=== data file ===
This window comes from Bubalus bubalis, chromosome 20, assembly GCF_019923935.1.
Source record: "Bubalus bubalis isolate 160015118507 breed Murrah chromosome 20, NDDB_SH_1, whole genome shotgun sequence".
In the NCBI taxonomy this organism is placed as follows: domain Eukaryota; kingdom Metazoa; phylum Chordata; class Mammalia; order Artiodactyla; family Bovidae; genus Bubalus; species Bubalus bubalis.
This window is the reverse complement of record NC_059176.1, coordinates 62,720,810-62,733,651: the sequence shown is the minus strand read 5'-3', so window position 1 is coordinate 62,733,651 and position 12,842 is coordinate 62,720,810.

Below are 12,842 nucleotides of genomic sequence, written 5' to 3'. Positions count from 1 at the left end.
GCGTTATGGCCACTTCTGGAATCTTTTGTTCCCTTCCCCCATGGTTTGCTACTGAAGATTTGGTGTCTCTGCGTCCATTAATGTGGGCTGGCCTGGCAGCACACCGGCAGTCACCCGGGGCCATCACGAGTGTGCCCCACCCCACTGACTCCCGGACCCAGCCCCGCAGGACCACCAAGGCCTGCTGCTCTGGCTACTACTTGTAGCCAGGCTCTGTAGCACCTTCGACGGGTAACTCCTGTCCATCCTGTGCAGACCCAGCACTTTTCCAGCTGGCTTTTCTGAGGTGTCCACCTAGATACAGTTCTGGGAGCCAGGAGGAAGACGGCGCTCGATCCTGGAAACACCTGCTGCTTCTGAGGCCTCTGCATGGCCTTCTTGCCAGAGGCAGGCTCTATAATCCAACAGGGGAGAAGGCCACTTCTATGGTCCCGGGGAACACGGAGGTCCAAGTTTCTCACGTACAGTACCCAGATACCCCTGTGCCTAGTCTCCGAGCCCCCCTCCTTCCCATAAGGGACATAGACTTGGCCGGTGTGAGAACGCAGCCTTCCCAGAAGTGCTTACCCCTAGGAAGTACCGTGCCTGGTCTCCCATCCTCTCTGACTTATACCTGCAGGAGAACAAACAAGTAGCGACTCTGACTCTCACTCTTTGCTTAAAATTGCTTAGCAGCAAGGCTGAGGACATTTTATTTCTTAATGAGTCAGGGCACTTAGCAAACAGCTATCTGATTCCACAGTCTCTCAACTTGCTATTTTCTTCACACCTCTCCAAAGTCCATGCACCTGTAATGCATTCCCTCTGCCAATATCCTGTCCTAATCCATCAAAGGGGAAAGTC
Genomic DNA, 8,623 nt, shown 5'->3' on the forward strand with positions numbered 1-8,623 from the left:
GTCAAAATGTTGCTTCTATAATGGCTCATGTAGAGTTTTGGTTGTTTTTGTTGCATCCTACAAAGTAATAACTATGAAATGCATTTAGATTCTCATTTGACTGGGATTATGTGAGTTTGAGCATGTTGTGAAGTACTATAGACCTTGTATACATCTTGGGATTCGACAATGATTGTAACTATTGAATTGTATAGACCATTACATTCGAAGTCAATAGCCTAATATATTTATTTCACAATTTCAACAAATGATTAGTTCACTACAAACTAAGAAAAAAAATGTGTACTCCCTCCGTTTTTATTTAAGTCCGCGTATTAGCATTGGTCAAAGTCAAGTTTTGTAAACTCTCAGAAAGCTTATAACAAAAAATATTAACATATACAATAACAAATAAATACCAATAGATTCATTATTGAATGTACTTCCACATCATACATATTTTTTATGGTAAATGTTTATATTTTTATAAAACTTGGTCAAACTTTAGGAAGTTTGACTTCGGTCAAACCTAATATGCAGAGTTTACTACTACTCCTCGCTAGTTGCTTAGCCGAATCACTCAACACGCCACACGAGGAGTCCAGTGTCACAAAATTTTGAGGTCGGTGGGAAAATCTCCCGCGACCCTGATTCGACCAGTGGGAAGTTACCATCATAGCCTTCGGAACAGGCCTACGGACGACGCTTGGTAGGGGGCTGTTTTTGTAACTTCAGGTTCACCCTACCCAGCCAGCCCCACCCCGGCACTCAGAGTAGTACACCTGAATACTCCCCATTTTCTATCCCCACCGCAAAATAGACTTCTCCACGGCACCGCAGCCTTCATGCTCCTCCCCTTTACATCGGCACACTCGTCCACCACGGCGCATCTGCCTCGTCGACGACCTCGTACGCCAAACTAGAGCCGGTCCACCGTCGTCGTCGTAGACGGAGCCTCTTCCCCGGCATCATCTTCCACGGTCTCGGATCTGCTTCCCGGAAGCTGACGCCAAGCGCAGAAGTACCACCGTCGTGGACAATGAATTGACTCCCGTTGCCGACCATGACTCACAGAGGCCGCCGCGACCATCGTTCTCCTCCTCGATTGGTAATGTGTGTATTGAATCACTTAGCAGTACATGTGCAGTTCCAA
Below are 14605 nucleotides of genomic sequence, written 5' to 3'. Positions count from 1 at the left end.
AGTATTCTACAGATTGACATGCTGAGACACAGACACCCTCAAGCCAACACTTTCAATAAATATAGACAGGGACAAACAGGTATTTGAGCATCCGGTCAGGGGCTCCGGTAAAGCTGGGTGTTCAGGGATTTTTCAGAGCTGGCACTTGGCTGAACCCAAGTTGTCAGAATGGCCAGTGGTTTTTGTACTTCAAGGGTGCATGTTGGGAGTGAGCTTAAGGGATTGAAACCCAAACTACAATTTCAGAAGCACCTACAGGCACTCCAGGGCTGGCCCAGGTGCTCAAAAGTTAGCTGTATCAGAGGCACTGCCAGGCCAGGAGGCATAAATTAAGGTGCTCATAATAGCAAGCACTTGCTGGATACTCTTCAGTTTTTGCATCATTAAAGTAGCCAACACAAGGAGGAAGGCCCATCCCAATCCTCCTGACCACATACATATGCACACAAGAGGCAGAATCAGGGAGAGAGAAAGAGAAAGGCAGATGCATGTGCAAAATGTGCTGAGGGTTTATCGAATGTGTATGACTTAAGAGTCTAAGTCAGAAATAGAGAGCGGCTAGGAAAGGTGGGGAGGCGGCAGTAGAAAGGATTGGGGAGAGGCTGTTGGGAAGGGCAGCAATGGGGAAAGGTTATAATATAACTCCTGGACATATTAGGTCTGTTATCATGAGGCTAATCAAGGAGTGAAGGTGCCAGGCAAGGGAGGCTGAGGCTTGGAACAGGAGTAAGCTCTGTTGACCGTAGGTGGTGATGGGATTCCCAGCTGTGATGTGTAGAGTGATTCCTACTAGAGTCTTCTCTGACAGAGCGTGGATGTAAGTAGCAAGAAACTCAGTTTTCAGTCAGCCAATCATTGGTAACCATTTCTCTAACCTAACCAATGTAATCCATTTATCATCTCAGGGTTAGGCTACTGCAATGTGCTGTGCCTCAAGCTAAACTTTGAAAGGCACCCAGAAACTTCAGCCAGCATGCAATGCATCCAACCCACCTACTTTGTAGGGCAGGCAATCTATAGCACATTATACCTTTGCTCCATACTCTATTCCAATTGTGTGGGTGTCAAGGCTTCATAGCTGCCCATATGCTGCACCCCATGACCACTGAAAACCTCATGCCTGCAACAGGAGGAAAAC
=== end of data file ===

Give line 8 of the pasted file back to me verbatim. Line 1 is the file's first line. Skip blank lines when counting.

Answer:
GTCAAAATGTTGCTTCTATAATGGCTCATGTAGAGTTTTGGTTGTTTTTGTTGCATCCTACAAAGTAATAACTATGAAATGCATTTAGATTCTCATTTGACTGGGATTATGTGAGTTTGAGCATGTTGTGAAGTACTATAGACCTTGTATACATCTTGGGATTCGACAATGATTGTAACTATTGAATTGTATAGACCATTACATTCGAAGTCAATAGCCTAATATATTTATTTCACAATTTCAACAAATGATTAGTTCACTACAAACTAAGAAAAAAAATGTGTACTCCCTCCGTTTTTATTTAAGTCCGCGTATTAGCATTGGTCAAAGTCAAGTTTTGTAAACTCTCAGAAAGCTTATAACAAAAAATATTAACATATACAATAACAAATAAATACCAATAGATTCATTATTGAATGTACTTCCACATCATACATATTTTTTATGGTAAATGTTTATATTTTTATAAAACTTGGTCAAACTTTAGGAAGTTTGACTTCGGTCAAACCTAATATGCAGAGTTTACTACTACTCCTCGCTAGTTGCTTAGCCGAATCACTCAACACGCCACACGAGGAGTCCAGTGTCACAAAATTTTGAGGTCGGTGGGAAAATCTCCCGCGACCCTGATTCGACCAGTGGGAAGTTACCATCATAGCCTTCGGAACAGGCCTACGGACGACGCTTGGTAGGGGGCTGTTTTTGTAACTTCAGGTTCACCCTACCCAGCCAGCCCCACCCCGGCACTCAGAGTAGTACACCTGAATACTCCCCATTTTCTATCCCCACCGCAAAATAGACTTCTCCACGGCACCGCAGCCTTCATGCTCCTCCCCTTTACATCGGCACACTCGTCCACCACGGCGCATCTGCCTCGTCGACGACCTCGTACGCCAAACTAGAGCCGGTCCACCGTCGTCGTCGTAGACGGAGCCTCTTCCCCGGCATCATCTTCCACGGTCTCGGATCTGCTTCCCGGAAGCTGACGCCAAGCGCAGAAGTACCACCGTCGTGGACAATGAATTGACTCCCGTTGCCGACCATGACTCACAGAGGCCGCCGCGACCATCGTTCTCCTCCTCGATTGGTAATGTGTGTATTGAATCACTTAGCAGTACATGTGCAGTTCCAA